A start-up campus, touted as the world’s biggest, has launched in Paris with plans for it to help transform France’s tech sector.
Station F, a former railway station built in 1929, is now home to 1,000 technology start-up companies from around the world.
Those behind the project hope that the 34,000-square-metre space, based on the height of the Eiffel Tower, will take advantage of post-Brexit uncertainty and lure entrepreneurs across the channel.
French telecoms billionaire Xavier Niel has invested €250m.
It also has former Silicon Valley native Roxanne Varza running it.
“A lot of political factors play into the current climate that we have here in France,” she told Sky News.
“Start-ups that have applied here have said that things like Brexit, Donald Trump and high Silicon Valley prices have actually played into why they look at coming to Station F and why they want to come to France.
“Obviously there is kind of this funny race about who will be the next big tech hub with Brexit and stuff like that.
“But our ambition is to just provide the most value that we possibly can.”
Start-ups from several different industries and venture capital funds are all under one roof.
Facebook and Microsoft have also launched their own start-up accelerators in the building, running workshops for young companies to learn from them and, in turn, help them to innovate too.
The project also has the support of the country’s new president, Emmanuel Macron, who attended the opening.
He has pledged €10bn to help turn France into a start-up nation and has vowed to change laws to assist job creation in the sector.
However, Jasmine Whitbread, chief executive of London First, said the UK is ready for the competition and post-Brexit challenges.
“Projects to attract the tech sector to other capital cities, such as in Paris, is something that London will be keeping its eye on but we have many of those projects here in London and they are going very well,” she said.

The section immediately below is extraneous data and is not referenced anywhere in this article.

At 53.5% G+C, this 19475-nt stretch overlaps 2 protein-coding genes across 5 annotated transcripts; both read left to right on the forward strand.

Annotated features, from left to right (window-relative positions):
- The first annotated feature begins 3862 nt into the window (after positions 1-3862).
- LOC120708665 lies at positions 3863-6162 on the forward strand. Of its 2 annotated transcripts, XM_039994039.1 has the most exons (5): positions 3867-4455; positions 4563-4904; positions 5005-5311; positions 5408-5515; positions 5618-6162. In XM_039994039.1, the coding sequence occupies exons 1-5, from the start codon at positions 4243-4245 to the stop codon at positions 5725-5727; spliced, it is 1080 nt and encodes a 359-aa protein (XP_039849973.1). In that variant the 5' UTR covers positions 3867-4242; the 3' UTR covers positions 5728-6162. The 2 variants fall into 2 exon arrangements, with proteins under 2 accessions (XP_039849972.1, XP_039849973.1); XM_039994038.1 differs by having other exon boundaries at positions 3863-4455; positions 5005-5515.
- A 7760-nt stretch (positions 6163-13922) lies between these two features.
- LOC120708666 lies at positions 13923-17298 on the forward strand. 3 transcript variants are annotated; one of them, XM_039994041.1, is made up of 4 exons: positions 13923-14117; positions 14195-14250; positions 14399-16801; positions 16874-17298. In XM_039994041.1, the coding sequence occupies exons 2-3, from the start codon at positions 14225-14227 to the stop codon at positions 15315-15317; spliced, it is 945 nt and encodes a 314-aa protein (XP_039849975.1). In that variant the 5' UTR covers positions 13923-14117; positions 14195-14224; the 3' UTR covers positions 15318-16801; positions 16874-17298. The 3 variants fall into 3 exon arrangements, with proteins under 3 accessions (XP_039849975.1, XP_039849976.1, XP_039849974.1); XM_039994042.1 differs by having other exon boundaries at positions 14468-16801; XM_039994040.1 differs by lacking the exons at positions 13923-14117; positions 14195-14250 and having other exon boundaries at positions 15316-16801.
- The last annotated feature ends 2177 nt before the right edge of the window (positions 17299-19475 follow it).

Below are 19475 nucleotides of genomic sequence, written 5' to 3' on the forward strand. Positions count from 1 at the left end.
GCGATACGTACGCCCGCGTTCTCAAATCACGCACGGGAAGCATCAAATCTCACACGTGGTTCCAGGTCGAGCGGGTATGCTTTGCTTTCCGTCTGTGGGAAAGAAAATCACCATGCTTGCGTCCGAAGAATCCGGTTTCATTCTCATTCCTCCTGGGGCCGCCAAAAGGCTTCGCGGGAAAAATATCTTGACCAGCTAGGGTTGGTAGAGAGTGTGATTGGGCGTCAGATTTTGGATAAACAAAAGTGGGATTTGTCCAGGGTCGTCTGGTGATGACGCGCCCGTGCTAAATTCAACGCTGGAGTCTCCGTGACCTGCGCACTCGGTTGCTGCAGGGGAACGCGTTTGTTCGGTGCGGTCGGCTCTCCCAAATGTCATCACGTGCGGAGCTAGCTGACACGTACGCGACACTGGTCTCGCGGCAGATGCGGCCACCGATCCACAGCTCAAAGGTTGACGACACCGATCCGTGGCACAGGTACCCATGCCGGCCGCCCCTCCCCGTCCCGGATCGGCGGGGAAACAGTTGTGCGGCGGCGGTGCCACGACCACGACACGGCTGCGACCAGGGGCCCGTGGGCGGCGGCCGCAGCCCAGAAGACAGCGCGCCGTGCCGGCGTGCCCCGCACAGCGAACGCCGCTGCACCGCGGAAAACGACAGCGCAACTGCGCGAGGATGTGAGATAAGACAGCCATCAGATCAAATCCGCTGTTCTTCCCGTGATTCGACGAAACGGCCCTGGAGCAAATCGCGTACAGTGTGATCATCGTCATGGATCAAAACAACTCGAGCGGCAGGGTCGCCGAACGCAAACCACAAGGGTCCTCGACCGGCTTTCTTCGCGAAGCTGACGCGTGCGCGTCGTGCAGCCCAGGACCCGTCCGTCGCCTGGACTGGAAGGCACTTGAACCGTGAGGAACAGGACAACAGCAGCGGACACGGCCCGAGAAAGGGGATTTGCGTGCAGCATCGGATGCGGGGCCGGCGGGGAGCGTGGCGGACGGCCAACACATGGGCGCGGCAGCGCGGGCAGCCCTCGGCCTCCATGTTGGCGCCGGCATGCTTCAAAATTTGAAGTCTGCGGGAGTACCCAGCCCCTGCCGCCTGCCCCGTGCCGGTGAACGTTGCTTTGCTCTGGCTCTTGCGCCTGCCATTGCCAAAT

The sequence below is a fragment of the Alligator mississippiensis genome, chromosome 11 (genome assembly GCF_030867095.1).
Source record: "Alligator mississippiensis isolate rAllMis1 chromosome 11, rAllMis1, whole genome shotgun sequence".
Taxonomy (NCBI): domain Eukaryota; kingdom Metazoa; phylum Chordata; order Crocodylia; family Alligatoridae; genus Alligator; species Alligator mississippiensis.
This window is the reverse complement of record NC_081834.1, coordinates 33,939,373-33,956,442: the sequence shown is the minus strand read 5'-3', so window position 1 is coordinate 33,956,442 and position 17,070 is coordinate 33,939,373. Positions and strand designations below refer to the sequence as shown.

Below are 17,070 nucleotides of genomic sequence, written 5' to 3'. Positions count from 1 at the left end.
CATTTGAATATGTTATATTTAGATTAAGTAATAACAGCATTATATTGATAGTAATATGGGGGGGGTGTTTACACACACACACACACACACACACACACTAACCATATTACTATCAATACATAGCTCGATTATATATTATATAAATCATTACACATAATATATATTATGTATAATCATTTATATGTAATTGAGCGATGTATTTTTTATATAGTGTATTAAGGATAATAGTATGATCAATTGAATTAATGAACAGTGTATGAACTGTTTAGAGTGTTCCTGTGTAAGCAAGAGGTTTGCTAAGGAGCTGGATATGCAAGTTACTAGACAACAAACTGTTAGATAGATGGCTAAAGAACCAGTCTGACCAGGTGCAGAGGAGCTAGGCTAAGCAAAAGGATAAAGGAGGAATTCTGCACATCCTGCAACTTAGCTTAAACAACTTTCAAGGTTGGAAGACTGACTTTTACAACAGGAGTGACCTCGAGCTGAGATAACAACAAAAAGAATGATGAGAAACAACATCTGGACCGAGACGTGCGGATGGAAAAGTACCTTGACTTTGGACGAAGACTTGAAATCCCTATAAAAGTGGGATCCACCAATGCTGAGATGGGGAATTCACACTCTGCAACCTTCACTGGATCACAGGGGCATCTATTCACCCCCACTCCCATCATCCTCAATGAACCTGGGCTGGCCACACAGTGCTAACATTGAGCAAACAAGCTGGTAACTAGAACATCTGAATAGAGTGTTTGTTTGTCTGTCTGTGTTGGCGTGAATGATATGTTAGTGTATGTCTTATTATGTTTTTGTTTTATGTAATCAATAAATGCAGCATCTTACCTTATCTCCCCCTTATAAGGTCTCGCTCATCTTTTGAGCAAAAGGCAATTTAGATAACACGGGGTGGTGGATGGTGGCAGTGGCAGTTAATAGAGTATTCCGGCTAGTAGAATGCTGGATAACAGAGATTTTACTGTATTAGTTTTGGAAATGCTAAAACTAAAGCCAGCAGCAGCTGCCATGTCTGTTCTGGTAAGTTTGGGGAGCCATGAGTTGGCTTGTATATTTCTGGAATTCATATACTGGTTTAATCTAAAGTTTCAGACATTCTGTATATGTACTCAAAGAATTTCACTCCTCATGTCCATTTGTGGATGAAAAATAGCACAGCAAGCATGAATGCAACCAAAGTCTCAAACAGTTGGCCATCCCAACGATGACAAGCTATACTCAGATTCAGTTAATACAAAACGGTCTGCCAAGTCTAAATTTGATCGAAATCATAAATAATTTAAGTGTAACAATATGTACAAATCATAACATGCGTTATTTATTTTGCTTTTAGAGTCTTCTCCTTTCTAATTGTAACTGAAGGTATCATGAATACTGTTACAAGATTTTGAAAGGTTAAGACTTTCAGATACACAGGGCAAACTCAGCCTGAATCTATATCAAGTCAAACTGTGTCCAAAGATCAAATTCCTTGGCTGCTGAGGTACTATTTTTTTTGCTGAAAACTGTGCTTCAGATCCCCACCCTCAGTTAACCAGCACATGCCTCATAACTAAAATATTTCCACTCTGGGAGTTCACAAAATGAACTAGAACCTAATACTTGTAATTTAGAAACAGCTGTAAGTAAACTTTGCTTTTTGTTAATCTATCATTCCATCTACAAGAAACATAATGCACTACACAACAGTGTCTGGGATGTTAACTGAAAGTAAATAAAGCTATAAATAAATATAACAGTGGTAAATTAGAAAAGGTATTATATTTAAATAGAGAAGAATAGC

“The tech sector is alive and thriving and one of the fastest-growing sectors in London, so there is no reason why that should not continue and for London to be able to continue its status as one of the best cities in the world for business, including for tech.
“The critical thing is staying open to that talent from across Europe and around the world so that message has got to be sent loud and clear by government and by business, and that really is what London has to focus on.”
Founder and CEO of TechHub, Elizabeth Varley, said: “While I think the Government should do more to support tech talent in the UK, it’s really the wider business environment that is the greatest strength of London as an ecosystem for start-ups.
“Tech companies need to be where their investors are, and certainly where their customers are if they’re working with big business.
“London is a global business city, like New York is a global business city. These cities can support high-growth technology businesses because technology has always been about more than just tech.”